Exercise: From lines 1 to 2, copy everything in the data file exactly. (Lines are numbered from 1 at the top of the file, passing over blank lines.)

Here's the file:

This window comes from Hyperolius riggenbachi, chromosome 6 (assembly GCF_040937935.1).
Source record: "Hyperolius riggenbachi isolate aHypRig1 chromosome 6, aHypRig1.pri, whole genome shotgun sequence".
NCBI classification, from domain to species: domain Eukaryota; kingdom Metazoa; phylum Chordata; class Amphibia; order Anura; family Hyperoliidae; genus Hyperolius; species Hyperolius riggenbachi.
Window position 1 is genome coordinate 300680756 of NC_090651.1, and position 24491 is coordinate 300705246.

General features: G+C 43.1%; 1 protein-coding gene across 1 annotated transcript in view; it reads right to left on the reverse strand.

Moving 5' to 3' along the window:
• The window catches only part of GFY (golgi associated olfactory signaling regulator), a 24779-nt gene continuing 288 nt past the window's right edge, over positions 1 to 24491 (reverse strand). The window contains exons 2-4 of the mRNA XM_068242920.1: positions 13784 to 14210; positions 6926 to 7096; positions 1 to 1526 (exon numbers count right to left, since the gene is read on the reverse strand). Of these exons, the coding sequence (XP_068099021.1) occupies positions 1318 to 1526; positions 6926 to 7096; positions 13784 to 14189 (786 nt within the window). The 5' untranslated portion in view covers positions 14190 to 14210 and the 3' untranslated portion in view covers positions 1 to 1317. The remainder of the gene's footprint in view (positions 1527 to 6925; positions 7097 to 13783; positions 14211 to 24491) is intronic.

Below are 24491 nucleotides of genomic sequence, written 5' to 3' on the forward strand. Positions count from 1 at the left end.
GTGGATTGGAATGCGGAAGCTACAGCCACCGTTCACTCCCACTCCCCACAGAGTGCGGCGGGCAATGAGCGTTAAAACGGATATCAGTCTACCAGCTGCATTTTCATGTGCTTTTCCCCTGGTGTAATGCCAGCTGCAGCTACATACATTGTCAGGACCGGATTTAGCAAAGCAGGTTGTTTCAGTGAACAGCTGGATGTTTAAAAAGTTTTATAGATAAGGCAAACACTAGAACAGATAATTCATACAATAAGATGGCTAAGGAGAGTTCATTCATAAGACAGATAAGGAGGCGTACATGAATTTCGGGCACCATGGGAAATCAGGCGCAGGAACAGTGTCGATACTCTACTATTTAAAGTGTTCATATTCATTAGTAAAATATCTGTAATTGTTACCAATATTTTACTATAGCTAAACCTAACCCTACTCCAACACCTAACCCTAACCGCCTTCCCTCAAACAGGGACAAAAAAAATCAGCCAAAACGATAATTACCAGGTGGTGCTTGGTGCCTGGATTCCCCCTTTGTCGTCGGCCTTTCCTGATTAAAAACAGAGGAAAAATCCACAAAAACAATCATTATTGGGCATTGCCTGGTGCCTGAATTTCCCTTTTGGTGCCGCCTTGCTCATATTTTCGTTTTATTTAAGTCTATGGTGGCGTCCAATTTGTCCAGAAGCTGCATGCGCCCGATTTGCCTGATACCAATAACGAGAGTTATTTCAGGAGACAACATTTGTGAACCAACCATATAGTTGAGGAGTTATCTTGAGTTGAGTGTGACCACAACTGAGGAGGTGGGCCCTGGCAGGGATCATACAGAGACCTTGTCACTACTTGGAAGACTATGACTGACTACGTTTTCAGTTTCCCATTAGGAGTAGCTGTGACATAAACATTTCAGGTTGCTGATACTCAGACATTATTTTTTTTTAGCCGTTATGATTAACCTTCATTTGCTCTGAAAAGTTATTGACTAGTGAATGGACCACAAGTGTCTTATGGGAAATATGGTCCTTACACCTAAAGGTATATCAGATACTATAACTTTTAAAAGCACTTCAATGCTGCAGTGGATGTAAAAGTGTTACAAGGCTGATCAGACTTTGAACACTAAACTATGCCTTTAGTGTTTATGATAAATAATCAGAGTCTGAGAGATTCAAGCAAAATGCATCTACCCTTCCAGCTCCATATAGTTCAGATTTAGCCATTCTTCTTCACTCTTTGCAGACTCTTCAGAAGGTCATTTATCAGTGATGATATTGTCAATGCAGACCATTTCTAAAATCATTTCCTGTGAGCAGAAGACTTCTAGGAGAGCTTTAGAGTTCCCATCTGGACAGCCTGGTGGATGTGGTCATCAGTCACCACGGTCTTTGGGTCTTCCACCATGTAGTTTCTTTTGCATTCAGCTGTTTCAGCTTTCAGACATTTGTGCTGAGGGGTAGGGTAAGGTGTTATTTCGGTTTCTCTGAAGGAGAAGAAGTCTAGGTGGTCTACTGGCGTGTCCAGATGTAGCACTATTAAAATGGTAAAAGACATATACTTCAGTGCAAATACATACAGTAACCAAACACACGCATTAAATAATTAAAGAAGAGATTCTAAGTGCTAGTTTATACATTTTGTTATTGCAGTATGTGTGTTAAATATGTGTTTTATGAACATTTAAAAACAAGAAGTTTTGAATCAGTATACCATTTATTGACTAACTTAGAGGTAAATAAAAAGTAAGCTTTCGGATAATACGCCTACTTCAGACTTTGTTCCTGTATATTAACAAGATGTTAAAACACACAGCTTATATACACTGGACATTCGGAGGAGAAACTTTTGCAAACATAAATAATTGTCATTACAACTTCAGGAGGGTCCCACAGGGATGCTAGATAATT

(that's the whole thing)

This window comes from Hyperolius riggenbachi, chromosome 6 (assembly GCF_040937935.1).
Source record: "Hyperolius riggenbachi isolate aHypRig1 chromosome 6, aHypRig1.pri, whole genome shotgun sequence".